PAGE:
The Premier League’s Crazy Results Explained
The dust had barely settled on Manchester United’s disastrous 6-1 home loss to Tottenham last month before Aston Villa stole the headlines by hammering reigning champions Liverpool 7-2 at Villa Park.
Those results overshadowed the shock of the previous week when the title favourites in the Premier League odds, Manchester City, were spanked 5-2 at home by Brendan Rodger’s Leicester City.
Then, in the last game week before the most recent international break, an Arsenal side that looked to be improving under Mikel Arteta were trounced 3-0 at home by Aston Villa.
What is it that is turning the Premier League on its head this season and causing these topsy-turvy results? Read on to find out.
Aston Villa 7-2 Liverpool has been the standout result of a crazy Premier League campaign so far.
“It was ball to hand, ref!” is one of the most comment refrains you will hear on any given Sunday League pitch across the country. Usually, it will encourage a referee to turn a blind eye to an accidental handball but not in the Premier League and certainly not this season.
If the ball so much as brushes a defender’s arm in the penalty area this season, Premier League referees are compelled to point to the spot. That’s thanks to the baffling laws that the PGMO are enforcing in which there is no such thing as ball-to-hand.
This tightening of the interpretation of the handball rule combined with VAR that compels referees to review every potential incident in super slow motion on the VAR review system means that a record number of penalties are being awarded this season.
2006-2007 was the most prolific season in terms of penalties, with whistle-happy referees awarding a huge 112 throughout the campaign. There have already been 41 penalties awarded thus far with less than a quarter of the season played – if this trend continues a total of 194 penalties will be awarded by the end of May.
This trend has certainly contributed to the sense of chaos in the Premier League this season. Take Leicester’s stunning 5-2 victory over Manchester City for example, three of the Foxes’ five goals came from the penalty spot.
Overzealous referees, VAR and ridiculous handball laws may not be the main reasons for the unpredictability of the Premier League this season, but they have played a significant role in the chaos.
Tottenham were the victims of a bizarre VAR handball decision earlier this season as they stumbled to a 1-1 draw at home to Newcastle.
There were 48 days between the end of the 2019-2020 Premier League season and the start of this one. That might sound like an ample amount of time for players to rest and recuperate and for clubs to formulate extensive preseason training routines, but it is almost half the amount of time that teams usually have.
In between the 2017-2018 season and the 2018-2019 campaign, there was a break of 90 days without club football. It’s therefore no wonder that clubs are feeling the effects of hectic schedules and that their performances on the pitch are suffering as a result.
If you then add in the fact that several clubs competed in postponed European competitions during that period of rest and the crazy international schedule, fatigue becomes so much more relevant.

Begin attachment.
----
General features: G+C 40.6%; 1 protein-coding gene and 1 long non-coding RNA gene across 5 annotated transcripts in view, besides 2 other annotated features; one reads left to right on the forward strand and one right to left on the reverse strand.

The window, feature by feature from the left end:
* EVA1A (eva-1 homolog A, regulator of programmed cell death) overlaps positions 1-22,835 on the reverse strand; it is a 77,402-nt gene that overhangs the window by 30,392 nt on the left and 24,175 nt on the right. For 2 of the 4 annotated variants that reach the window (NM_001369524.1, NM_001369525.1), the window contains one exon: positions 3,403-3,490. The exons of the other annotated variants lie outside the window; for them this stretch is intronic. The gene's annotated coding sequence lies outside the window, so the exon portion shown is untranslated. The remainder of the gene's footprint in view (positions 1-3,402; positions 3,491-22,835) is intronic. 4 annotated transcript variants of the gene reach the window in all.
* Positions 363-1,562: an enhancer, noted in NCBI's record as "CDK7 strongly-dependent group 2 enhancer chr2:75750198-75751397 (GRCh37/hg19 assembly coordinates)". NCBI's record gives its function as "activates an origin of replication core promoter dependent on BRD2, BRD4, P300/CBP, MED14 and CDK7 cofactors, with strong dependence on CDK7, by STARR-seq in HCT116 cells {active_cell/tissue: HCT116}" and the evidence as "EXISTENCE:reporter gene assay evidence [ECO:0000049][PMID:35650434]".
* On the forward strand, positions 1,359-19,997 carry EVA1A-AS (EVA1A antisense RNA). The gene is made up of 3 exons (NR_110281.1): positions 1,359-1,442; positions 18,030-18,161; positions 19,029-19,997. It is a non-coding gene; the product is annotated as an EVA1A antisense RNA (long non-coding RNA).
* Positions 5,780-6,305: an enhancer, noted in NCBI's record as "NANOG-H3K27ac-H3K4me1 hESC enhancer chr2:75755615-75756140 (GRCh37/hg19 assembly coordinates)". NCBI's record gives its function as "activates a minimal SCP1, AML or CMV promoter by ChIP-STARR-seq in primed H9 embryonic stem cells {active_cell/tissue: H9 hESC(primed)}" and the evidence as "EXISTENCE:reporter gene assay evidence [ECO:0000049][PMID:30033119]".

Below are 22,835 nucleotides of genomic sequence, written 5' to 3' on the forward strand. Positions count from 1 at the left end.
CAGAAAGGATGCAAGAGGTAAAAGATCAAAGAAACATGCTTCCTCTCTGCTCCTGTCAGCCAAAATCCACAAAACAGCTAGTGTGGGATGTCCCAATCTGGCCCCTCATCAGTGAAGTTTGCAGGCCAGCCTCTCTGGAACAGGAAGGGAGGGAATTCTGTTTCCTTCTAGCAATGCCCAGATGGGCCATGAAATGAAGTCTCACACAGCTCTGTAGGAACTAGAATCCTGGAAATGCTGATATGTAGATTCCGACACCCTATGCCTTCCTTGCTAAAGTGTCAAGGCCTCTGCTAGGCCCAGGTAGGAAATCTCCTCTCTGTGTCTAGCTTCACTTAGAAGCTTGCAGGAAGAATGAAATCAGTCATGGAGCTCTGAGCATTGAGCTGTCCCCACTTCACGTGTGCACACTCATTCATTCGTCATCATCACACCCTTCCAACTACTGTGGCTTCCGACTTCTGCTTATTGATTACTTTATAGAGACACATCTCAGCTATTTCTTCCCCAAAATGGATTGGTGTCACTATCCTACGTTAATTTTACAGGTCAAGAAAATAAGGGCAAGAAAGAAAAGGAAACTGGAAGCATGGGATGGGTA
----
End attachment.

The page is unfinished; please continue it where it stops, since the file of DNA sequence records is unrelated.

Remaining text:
So far this season a number of clubs have reported a stark increase in injuries, causing them to rely much more heavily on fringe and youth players. In an uber competitive league where no quarter is given, fatigue can tip the balance.
The Nations League went ahead during the shortened preseason to further increase the burden on already exhausted players.
Elland Road is an intimidating place for away teams to visit, it is a stadium that when full can feel as though it is bouncing in tune to the chants of the fans. This season, however, it is an eery, blue and yellow monument to the impact that Covid-19 has had on football.
The fear factor that players from opposition teams would have when going to retrieve the ball for a throw-in or standing next to a vociferous crowd to take a corner has all but gone. Earlier this month Leicester demonstrated that point brilliantly when they trotted out comfortable 4-1 victors at Elland Road.
It’s not just the fear factor at certain stadiums that has dissipated with the absence of crows either. Home sides are also losing out on their ‘twelfth man’ and that vital backing needed in the closing minutes of games to hold onto a result or to clutch victory from the jaws of defeat.
The form book, as a result, has completely been torn apart this season with home advantage playing a much smaller role in games.
On an individual level the lack of crowds has also impacted individual players, with some flourishing due to the lack of pressure that a crowd brings and others struggling to motivate themselves without that vocal support of the fans.
The 2020/2021 Premier League season is one like no other. Leeds United’s 16-year absence from the big time was greeted by an eery silence, as were Liverpool’s famous history making title winners.
Add into that the fact that tired and war-weary players have been forced to play three games a week, officiated by whistle happy referees and you have all the ingredients need for a cocktail of chaos.
As fans, all we can do is enjoy the unpredictability of the league this season and support our teams.
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